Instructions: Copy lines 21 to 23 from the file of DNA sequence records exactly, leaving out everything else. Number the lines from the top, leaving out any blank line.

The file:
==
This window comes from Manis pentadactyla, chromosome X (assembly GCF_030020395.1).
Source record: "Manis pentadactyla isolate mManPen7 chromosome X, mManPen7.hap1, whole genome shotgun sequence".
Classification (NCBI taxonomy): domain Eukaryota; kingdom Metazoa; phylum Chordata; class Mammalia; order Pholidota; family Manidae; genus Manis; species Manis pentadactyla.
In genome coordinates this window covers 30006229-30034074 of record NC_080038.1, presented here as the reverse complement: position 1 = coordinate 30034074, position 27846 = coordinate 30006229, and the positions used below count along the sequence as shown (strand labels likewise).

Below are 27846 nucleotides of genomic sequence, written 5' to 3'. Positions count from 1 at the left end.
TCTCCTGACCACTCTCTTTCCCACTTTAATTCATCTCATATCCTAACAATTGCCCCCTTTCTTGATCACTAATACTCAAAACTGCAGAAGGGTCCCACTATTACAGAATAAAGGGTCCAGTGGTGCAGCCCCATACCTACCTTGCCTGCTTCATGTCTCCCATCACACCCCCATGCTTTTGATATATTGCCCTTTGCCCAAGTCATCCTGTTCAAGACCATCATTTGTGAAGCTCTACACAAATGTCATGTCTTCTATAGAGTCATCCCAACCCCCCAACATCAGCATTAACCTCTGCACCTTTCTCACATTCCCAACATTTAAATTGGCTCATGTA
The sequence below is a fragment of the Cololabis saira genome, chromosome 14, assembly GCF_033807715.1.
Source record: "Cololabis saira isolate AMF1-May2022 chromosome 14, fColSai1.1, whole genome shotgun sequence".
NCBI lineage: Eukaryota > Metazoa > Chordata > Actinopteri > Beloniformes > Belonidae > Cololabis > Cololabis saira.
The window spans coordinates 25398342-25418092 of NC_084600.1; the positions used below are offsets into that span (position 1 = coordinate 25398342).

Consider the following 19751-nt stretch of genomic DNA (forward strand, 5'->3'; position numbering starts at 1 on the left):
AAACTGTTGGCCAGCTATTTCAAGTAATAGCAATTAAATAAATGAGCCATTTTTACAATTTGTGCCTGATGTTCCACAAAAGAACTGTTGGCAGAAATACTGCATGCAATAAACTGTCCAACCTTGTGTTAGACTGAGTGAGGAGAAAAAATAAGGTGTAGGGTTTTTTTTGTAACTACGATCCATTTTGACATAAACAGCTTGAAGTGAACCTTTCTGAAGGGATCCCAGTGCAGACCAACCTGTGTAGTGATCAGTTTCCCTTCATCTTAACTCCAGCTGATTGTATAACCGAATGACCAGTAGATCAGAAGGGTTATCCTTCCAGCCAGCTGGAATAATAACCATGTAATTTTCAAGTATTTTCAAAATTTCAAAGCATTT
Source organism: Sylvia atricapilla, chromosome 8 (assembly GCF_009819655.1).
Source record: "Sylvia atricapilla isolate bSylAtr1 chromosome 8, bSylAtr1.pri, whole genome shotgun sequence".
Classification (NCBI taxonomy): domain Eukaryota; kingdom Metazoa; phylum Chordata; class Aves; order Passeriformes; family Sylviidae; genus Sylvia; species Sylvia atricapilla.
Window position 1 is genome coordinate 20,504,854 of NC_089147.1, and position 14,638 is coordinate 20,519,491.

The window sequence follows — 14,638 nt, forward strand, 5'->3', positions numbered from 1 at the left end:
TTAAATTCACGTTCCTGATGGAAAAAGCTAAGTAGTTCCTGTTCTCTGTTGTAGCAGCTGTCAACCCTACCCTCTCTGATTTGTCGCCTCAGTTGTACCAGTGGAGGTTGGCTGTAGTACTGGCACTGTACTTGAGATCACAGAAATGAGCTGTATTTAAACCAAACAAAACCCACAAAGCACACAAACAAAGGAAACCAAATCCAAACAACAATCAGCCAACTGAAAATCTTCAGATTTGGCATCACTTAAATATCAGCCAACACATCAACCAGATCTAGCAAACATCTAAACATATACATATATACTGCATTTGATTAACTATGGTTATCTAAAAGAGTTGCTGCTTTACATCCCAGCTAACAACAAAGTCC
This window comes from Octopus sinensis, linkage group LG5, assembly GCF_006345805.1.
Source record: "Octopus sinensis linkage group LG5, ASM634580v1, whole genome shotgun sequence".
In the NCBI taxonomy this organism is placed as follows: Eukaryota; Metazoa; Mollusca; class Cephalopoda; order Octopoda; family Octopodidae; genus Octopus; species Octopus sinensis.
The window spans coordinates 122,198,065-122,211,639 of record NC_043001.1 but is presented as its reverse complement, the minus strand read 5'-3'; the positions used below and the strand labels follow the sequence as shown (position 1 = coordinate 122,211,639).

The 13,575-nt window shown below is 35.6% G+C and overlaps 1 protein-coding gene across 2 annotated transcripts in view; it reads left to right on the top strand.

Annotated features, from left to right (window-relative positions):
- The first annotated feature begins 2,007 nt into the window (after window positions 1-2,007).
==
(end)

In the NCBI taxonomy this organism is placed as follows: Eukaryota; Metazoa; Mollusca; class Cephalopoda; order Octopoda; family Octopodidae; genus Octopus; species Octopus sinensis.
The window spans coordinates 122,198,065-122,211,639 of record NC_043001.1 but is presented as its reverse complement, the minus strand read 5'-3'; the positions used below and the strand labels follow the sequence as shown (position 1 = coordinate 122,211,639).

The 13,575-nt window shown below is 35.6% G+C and overlaps 1 protein-coding gene across 2 annotated transcripts in view; it reads left to right on the top strand.